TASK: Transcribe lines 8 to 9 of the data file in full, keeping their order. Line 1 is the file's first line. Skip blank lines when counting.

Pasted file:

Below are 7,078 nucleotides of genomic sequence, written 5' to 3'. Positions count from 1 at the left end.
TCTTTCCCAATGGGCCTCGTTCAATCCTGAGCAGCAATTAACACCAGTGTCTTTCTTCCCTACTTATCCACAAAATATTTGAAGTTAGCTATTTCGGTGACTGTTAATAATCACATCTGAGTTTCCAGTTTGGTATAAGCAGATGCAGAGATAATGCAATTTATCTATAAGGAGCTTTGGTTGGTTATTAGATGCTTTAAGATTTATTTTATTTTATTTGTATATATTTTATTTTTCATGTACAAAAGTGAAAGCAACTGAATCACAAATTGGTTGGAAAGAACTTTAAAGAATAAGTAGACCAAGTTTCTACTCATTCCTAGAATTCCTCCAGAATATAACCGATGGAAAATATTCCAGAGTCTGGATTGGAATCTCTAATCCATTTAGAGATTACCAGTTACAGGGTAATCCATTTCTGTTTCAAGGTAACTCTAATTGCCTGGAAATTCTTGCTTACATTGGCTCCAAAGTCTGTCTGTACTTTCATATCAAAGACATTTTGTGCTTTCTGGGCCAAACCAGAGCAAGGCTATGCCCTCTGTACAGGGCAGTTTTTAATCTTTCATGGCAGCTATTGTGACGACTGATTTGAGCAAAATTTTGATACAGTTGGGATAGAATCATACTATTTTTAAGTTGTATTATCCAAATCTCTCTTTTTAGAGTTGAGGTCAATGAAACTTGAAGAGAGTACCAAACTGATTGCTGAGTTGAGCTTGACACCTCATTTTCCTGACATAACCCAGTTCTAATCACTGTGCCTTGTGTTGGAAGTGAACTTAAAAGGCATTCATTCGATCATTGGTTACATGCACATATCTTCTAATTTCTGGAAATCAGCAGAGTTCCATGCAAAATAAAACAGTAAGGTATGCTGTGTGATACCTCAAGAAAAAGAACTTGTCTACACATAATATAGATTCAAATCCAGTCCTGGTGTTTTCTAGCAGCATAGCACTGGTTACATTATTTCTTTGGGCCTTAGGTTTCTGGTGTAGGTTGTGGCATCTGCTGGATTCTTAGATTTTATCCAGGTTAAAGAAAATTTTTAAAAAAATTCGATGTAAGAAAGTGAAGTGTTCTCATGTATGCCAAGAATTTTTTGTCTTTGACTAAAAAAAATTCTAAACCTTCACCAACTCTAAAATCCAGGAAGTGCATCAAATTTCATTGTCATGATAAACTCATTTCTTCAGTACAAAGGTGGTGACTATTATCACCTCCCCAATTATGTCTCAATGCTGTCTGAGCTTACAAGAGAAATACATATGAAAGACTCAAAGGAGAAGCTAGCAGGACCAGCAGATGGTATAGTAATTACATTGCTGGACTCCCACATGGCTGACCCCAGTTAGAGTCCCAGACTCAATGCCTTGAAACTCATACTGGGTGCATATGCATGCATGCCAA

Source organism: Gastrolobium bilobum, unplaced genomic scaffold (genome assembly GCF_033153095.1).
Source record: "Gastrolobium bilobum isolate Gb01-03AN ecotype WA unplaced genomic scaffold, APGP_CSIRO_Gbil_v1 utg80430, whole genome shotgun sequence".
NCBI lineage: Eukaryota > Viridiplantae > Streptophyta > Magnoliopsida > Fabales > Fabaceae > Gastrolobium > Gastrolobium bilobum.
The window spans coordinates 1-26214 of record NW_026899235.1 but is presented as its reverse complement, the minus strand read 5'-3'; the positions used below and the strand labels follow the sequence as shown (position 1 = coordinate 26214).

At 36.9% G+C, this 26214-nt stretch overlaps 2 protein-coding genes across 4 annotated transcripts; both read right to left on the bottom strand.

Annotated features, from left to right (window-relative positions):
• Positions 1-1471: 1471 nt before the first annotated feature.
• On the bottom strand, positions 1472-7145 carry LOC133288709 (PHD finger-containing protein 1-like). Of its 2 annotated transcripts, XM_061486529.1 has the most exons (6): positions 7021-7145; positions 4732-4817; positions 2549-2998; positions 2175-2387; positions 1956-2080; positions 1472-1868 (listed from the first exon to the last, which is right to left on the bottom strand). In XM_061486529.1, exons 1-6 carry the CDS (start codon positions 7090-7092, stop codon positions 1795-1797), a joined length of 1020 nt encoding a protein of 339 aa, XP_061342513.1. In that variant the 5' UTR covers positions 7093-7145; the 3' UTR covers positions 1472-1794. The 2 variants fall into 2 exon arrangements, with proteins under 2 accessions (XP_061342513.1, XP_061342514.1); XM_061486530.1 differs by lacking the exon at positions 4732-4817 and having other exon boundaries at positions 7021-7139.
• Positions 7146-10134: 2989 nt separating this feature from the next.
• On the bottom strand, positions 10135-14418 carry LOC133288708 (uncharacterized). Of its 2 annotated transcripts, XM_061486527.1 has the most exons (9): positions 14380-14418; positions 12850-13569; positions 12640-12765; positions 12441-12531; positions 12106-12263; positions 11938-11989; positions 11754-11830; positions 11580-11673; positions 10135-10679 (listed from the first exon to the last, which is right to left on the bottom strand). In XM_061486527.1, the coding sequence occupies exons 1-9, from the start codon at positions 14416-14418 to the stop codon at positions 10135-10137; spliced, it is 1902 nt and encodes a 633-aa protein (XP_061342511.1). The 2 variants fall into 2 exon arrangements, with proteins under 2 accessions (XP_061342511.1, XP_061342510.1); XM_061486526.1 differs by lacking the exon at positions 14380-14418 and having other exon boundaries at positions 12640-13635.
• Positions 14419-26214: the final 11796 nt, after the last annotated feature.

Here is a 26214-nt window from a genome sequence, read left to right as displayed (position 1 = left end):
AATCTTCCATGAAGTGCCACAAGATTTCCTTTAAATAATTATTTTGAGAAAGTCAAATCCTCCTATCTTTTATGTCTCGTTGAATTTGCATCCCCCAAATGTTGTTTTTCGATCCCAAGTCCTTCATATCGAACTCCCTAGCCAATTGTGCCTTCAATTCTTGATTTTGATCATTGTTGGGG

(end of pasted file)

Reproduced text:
Annotated features, from left to right (window-relative positions):
• Positions 1-1471: 1471 nt before the first annotated feature.